Review of research approaches
This qualitative research will seek to examine how women with mental health issues integrate and adapt to home and community settings upon being discharged from mental health facilities. This report consists of three sections. Section 1 review of the possible research approaches, section 2 provide an overview of the proposed research design and section 3 justification of the approaches that chosen.
Three possible approaches that can be employed in order to capture the experiences of women transitioning from inpatient to home/community settings are: Focus group, semi-structured interviews and ethnographic approach.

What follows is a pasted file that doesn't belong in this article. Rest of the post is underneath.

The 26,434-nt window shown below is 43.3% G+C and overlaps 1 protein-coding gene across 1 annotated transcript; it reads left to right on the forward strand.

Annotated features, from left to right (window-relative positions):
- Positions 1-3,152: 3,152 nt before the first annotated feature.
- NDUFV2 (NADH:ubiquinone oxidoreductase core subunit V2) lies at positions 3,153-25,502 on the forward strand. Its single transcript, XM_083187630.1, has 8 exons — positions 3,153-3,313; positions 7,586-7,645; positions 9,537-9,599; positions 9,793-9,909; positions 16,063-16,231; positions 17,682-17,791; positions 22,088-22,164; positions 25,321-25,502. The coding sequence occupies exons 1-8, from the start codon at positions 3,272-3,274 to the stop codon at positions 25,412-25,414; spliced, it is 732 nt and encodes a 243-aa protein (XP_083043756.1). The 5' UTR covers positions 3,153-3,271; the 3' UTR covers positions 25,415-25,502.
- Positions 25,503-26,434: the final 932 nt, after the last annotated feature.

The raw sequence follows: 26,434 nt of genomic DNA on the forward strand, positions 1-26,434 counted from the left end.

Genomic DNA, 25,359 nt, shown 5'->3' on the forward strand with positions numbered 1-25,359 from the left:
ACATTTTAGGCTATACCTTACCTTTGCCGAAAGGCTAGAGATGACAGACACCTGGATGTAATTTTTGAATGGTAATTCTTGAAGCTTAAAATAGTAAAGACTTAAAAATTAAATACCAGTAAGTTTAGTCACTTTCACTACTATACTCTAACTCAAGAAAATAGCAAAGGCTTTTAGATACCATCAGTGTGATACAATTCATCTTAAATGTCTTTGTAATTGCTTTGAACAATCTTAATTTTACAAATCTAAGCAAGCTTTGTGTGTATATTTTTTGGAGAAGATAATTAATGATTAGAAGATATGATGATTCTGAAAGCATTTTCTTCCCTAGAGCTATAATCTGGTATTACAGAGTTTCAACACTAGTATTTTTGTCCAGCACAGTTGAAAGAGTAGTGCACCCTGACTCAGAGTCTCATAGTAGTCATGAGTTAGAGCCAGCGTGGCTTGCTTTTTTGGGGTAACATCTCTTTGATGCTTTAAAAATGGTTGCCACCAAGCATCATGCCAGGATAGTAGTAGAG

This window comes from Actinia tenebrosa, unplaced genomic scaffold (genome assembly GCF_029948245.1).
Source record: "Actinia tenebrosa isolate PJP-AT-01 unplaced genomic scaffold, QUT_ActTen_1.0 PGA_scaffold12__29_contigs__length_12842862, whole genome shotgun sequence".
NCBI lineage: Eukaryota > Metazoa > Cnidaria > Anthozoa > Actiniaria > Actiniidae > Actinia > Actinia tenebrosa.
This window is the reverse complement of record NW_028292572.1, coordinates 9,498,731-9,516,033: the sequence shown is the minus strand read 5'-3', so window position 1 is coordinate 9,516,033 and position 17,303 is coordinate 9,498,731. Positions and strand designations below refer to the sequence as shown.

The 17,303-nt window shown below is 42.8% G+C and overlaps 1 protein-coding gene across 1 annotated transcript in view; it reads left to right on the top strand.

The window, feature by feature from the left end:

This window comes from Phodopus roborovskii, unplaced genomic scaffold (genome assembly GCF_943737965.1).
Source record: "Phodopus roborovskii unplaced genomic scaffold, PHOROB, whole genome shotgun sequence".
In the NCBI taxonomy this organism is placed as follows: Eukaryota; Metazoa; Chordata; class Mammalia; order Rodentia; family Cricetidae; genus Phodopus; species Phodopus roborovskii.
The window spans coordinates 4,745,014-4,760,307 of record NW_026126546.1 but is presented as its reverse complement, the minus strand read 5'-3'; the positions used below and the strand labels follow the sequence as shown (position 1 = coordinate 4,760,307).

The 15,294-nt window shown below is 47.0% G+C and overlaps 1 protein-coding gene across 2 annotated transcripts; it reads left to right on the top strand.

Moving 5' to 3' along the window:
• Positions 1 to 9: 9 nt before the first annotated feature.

Firstly, focus groups are considered to be techniques used by a researcher to obtain data primarily through group interaction on a particular research topic (Morgan, 1996). Focus group tend to assist researchers understand how and why individuals have a certain belief or perception towards to a topic of interest. This research approach tends to be widely used among researchers (Webb and Kevern 2001). In terms of gathering information on women’s experiences after being discharge from mental facilities, focus groups would make it easier for the researcher to gain a lot of information from the sample within a short time period base on the fact that the women would be able to speak freely on their experience, engage each other and exchange information which would provide valuable data for the researcher. Due to the sample group of vulnerable women the use of focus groups would be useful as it helps with obtaining detailed information on their experiences. Another advantage of focus groups is that is that it would give the researcher the ability to observe interaction on topics related to their experience in their home/community settings. Also, group discussions provide direct evidence about similarities and differences in the participants’ opinions and experiences” (Morgan, 1997). Hence, stimulating women to explain their recovery needs and how well those have been met up on being discharge from a mental health facility. This is important as people are rarely encouraged to reflect on their recovery needs and to articulate them to anyone (Patient and Health Council, 2013).